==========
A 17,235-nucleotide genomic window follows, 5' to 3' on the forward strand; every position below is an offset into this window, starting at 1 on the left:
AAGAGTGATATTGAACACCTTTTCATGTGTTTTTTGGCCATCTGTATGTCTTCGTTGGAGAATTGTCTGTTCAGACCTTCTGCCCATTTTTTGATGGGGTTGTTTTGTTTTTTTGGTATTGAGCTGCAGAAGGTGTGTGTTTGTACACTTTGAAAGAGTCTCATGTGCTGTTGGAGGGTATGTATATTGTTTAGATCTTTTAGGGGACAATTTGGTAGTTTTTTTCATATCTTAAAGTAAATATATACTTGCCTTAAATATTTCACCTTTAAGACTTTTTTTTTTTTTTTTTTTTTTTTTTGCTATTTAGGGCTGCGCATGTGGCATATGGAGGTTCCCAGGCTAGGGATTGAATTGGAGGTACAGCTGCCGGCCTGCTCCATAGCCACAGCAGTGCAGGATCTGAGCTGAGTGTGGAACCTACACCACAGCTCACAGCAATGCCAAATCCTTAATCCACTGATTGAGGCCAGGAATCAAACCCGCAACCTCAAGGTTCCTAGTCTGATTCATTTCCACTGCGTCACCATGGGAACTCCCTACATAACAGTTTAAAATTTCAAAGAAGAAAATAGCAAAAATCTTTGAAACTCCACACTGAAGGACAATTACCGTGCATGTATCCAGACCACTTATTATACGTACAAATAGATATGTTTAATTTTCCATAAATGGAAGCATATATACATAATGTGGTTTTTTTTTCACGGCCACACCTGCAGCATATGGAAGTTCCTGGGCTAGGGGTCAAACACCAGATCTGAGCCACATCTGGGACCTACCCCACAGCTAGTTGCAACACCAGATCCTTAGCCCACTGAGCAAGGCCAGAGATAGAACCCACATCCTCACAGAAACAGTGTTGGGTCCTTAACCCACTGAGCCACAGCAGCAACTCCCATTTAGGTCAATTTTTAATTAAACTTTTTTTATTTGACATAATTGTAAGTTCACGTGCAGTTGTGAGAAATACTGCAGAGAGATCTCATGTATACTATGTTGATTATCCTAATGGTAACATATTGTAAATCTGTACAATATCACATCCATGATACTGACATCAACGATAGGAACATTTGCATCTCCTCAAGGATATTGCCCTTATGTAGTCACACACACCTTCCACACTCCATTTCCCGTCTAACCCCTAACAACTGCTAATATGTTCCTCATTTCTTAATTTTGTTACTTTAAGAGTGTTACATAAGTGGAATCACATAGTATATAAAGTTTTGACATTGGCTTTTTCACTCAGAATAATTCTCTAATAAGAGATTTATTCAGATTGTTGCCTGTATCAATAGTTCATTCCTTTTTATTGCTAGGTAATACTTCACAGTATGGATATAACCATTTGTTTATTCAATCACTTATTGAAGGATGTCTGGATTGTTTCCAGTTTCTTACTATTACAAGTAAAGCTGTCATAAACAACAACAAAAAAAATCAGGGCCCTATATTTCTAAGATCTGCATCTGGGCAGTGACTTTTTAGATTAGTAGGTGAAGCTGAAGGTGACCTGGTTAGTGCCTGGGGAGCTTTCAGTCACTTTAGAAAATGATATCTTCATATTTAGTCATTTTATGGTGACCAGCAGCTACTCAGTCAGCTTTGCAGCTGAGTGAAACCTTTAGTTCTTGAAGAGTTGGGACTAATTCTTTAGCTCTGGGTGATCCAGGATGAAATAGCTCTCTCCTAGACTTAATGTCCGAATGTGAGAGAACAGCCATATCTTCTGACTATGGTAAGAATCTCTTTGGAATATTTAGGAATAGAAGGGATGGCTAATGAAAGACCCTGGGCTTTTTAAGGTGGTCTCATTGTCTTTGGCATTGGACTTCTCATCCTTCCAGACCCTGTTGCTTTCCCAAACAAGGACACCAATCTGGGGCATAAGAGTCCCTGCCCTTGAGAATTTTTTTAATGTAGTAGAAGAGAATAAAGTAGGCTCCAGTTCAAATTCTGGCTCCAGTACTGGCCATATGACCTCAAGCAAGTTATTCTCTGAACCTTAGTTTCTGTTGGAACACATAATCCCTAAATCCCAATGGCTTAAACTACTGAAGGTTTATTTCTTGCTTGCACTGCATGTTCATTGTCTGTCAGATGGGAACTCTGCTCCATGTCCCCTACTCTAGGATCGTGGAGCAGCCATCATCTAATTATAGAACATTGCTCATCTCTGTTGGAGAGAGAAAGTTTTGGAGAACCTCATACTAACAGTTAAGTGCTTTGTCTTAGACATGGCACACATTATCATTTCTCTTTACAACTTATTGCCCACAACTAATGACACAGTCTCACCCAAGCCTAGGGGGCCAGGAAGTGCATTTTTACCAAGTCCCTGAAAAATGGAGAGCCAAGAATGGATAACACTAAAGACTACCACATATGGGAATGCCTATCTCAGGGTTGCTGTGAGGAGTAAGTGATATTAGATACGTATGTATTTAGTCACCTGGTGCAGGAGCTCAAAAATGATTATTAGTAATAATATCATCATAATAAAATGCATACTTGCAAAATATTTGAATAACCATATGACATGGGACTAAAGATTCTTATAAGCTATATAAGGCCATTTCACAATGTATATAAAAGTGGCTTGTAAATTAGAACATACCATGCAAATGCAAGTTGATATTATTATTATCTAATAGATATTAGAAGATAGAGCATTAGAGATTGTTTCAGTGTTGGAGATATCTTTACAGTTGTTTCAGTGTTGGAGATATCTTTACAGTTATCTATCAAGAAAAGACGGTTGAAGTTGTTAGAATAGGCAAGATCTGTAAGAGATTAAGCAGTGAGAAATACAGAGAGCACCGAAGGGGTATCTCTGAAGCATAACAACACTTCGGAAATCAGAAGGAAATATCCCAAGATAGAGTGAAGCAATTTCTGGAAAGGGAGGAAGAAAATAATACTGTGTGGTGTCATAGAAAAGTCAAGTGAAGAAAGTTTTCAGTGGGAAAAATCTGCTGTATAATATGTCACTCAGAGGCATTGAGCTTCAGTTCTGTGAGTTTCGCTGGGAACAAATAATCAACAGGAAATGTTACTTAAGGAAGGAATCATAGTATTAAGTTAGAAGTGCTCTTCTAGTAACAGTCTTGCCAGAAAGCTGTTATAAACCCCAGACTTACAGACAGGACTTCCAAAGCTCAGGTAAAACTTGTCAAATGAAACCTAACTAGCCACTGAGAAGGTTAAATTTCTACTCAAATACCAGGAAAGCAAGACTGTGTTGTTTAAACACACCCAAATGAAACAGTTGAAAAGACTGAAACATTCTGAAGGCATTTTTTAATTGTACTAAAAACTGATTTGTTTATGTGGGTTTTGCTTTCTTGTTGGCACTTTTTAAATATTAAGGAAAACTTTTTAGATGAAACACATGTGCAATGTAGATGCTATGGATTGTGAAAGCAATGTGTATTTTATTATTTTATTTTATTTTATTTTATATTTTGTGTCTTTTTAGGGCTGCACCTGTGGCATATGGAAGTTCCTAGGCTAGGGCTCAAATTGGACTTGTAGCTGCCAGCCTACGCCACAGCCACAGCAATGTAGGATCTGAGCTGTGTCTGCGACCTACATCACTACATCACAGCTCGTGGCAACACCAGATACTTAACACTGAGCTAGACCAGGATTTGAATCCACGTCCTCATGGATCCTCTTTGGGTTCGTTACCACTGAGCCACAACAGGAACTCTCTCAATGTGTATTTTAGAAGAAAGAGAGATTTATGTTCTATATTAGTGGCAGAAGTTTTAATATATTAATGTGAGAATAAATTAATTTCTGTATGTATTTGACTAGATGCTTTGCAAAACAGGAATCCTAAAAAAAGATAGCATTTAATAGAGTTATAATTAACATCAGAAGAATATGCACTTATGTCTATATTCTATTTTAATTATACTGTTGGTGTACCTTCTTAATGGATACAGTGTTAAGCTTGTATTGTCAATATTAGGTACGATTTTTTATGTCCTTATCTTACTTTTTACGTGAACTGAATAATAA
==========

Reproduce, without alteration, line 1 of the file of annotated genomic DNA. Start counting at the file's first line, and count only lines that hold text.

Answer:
A 17,235-nucleotide genomic window follows, 5' to 3' on the forward strand; every position below is an offset into this window, starting at 1 on the left: